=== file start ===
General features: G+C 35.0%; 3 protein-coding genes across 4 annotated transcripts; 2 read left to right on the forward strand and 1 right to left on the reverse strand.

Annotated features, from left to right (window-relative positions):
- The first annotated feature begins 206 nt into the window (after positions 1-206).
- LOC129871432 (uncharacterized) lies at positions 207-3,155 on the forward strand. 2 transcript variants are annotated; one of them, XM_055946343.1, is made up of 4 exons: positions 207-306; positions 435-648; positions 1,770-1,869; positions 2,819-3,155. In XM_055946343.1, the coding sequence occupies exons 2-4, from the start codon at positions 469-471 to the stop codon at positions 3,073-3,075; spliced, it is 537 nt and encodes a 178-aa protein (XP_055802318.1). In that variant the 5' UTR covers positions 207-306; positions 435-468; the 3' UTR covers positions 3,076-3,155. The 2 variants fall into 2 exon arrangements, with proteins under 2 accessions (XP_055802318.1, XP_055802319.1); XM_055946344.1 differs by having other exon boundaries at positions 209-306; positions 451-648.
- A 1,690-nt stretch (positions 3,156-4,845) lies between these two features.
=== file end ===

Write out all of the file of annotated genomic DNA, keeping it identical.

General features: G+C 35.0%; 3 protein-coding genes across 4 annotated transcripts; 2 read left to right on the forward strand and 1 right to left on the reverse strand.

Annotated features, from left to right (window-relative positions):
- The first annotated feature begins 206 nt into the window (after positions 1-206).
- LOC129871432 (uncharacterized) lies at positions 207-3,155 on the forward strand. 2 transcript variants are annotated; one of them, XM_055946343.1, is made up of 4 exons: positions 207-306; positions 435-648; positions 1,770-1,869; positions 2,819-3,155. In XM_055946343.1, the coding sequence occupies exons 2-4, from the start codon at positions 469-471 to the stop codon at positions 3,073-3,075; spliced, it is 537 nt and encodes a 178-aa protein (XP_055802318.1). In that variant the 5' UTR covers positions 207-306; positions 435-468; the 3' UTR covers positions 3,076-3,155. The 2 variants fall into 2 exon arrangements, with proteins under 2 accessions (XP_055802318.1, XP_055802319.1); XM_055946344.1 differs by having other exon boundaries at positions 209-306; positions 451-648.
- A 1,690-nt stretch (positions 3,156-4,845) lies between these two features.